I survived my addiction to opiates and today I am grateful to know that total abstinence from all mind/mood altering substances is possible by working a 12-step program of recovery. I hear a lot of medical professionals tell addicts that the solution for staying off opioids is an opioid agonist like methadone or suboxone. That’s not the solution I wanted or needed. For me, there was a better way.
It started after I was the passenger in a car that was rear-ended. Experiencing terrible neck pain, I went to my primary care doctor. He said I needed to go a pain management clinic because they take car insurance, he could not bill my health insurance because of the accident. Little did I know that decision would change my life. The doctor at the pain management clinic asked what medication I wanted. This seemed odd but I told him I had no idea, I’d never taken a pain medication. He appeared surprised but picked one for me. At the clinic, I started to see out of state busses in the parking lot and lines around the building. I didn’t let that stop me though as this was my new solution, I couldn’t feel anything not the pain or my emotions. After 9 months, I had to meet with someone from my car insurance company. He explained insurance wouldn’t cover more time, opiates were addictive (he was the first person to say this) and I should stop taking them before it was too late. He explained what would happen when I stopped taking them cold turkey. I took a week off work and detoxed on my guest room floor; it was terrible. I swore I’d never take opiates again.
Two years later, another car accident led to more pain. I tried alternatives but after little relief, I went to a neurologist who I knew would prescribe opiates. Since this was a neurologist, I rationalized that getting opiates from him was ok. I was on them constantly for the next 6 years. The “neurologist” was eventually investigated by FDLE and shut down. I wasn’t seeing the doctor; apparently, I was seeing his physician’s assistant with a pad of pre-signed scripts from the neurologist who was never in the office. This didn’t scare me or stop me, I just changed doctors because by this time the addiction had taken hold. Eventually, the opiates stopped working. I felt like I was in pain all the time and was always trying to find ways to make them “work better.” I thought if I could find the right cocktail of drugs, I’d stop hurting physically, mentally and spiritually.
I began to suffer from extreme anxiety so I went to a psychiatrist figuring they would have a pill to help. They did and it seemed like miracle drug. It took the anxiety away until it too stopped working. By this time, I was taking more than the prescribed doses of all my narcotics. I started to experience withdrawals when I ran out. My solution was to drink alcohol to keep them at bay. My obsessive thinking became exhausting – I felt like a hamster stuck on a wheel always thinking about when I could take another pill or drink. My use escalated to intravenous which led to an even more rapid decline in my mental health. I was at that place where I couldn’t continue going on the way I was and I couldn’t live without the drugs and alcohol. I began to plan my suicide which is what finally scared me enough to be honest with someone about the severity of my use. I told my psychiatrist about the use – not the thoughts of suicide. She called Turning Point of Tampa, I was told I was going to detox the next morning and then I would be going on to treatment. She saved my life that day.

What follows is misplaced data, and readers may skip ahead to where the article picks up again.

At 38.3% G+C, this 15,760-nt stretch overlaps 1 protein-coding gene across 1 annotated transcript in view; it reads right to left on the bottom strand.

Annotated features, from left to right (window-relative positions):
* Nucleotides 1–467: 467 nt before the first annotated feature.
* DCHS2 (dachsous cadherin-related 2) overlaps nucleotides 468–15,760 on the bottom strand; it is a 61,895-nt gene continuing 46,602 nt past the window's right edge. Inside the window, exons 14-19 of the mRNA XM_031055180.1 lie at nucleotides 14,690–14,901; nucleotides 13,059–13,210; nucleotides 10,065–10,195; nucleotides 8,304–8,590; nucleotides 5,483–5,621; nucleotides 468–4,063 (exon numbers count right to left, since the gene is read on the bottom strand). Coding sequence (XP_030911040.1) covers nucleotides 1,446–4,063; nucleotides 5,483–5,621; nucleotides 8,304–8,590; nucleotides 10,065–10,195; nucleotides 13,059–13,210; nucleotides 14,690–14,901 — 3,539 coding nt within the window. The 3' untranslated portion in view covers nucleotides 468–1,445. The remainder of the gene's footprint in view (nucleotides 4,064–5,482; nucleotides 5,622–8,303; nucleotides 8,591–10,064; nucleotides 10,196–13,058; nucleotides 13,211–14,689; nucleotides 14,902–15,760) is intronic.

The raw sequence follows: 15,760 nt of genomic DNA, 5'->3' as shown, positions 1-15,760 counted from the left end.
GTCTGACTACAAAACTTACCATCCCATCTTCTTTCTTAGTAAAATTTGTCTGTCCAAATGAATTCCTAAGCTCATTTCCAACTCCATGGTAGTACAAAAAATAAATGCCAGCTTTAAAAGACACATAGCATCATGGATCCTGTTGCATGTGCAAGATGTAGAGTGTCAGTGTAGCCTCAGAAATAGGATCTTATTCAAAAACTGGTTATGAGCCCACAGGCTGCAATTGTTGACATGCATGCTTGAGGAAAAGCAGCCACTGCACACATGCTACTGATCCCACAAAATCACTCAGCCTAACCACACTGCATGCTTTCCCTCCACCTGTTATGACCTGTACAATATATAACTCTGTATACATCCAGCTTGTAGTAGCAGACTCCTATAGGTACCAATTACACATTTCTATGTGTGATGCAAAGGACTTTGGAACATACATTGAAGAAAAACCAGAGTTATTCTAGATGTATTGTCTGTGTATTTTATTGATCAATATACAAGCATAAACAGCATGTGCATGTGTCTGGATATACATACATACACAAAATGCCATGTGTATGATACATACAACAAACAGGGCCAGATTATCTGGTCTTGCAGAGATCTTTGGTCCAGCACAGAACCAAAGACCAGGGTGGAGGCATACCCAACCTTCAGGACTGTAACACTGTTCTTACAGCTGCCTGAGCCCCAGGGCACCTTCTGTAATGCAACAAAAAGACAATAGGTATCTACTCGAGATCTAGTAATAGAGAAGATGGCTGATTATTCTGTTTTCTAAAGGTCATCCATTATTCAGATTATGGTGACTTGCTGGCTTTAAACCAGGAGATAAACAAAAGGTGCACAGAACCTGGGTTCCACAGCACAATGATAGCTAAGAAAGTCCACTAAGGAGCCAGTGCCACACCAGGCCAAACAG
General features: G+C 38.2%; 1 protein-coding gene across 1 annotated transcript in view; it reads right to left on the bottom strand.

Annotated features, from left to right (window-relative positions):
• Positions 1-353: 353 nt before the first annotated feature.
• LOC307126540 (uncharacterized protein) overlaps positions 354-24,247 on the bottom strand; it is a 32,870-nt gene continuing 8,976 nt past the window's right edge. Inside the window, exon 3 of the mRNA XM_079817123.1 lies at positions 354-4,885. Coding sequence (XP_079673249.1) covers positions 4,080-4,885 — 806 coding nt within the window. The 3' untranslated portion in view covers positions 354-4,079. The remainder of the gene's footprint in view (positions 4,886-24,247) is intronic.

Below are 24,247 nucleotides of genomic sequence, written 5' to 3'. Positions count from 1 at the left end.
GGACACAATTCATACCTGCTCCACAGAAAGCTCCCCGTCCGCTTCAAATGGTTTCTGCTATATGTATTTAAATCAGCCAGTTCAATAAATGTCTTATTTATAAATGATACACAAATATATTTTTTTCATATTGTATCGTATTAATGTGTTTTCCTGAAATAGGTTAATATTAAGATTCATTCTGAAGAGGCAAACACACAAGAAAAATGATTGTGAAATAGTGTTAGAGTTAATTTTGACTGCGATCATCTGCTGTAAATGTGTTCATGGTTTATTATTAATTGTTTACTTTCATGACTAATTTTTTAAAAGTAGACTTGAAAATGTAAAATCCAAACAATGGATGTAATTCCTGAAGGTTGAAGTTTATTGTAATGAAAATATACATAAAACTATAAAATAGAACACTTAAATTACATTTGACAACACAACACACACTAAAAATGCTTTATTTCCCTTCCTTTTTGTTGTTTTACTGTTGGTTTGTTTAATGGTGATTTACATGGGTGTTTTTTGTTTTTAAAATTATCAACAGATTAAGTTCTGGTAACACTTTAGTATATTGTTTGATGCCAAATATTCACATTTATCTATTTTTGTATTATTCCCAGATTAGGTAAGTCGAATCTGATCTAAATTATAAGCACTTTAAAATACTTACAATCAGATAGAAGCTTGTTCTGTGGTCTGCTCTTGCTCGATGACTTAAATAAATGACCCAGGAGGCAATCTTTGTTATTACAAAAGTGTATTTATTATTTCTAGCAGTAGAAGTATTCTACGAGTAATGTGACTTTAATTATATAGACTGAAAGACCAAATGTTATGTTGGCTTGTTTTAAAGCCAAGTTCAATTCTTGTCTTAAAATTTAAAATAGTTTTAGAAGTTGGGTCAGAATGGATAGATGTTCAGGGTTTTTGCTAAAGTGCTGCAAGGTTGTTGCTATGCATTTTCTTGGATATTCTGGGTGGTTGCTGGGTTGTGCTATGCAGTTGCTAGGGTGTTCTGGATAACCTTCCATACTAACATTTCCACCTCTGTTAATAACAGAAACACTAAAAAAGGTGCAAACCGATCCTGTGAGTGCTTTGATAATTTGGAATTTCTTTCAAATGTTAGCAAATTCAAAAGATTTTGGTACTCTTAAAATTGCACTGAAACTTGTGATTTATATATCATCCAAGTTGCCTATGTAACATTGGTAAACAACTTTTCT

When I got to treatment, I had no idea what to expect. I’d never been to treatment or a 12-step meeting. I thought I made a huge mistake and wanted to leave every day. With lots of encouragement to take it “one day at a time” I made it through that first week. In treatment, I learned I had a disease and there was a solution. It was working a 12-step program. I got a sponsor, built a network of women and learned to love meetings. I completed 75 days of treatment and took the treatment teams suggestion to go to sober living so I would have a safe and supportive environment for my first year of recovery. It was one of the best things I ever did. I learned how to get along with others and effectively communicate. My sponsor encouraged me to be open, honest and willing. I went through the steps with her they changed my life. My whole attitude and outlook changed. No longer was I in constant self-pity, blaming others and looking at the world through a filter of negativity. I didn’t blame the doctors who prescribed me the opiates and benzodiazepines, instead I was able to take responsibility for my actions. I sought them out. I learned to deal with my problems, ask for help and became a more positive person. Recovery is a journey and it’s not always been easy. I’ve lost a lot in recovery but I know I can get through anything today with the help of my Higher Power, the steps and the women in the rooms of AA.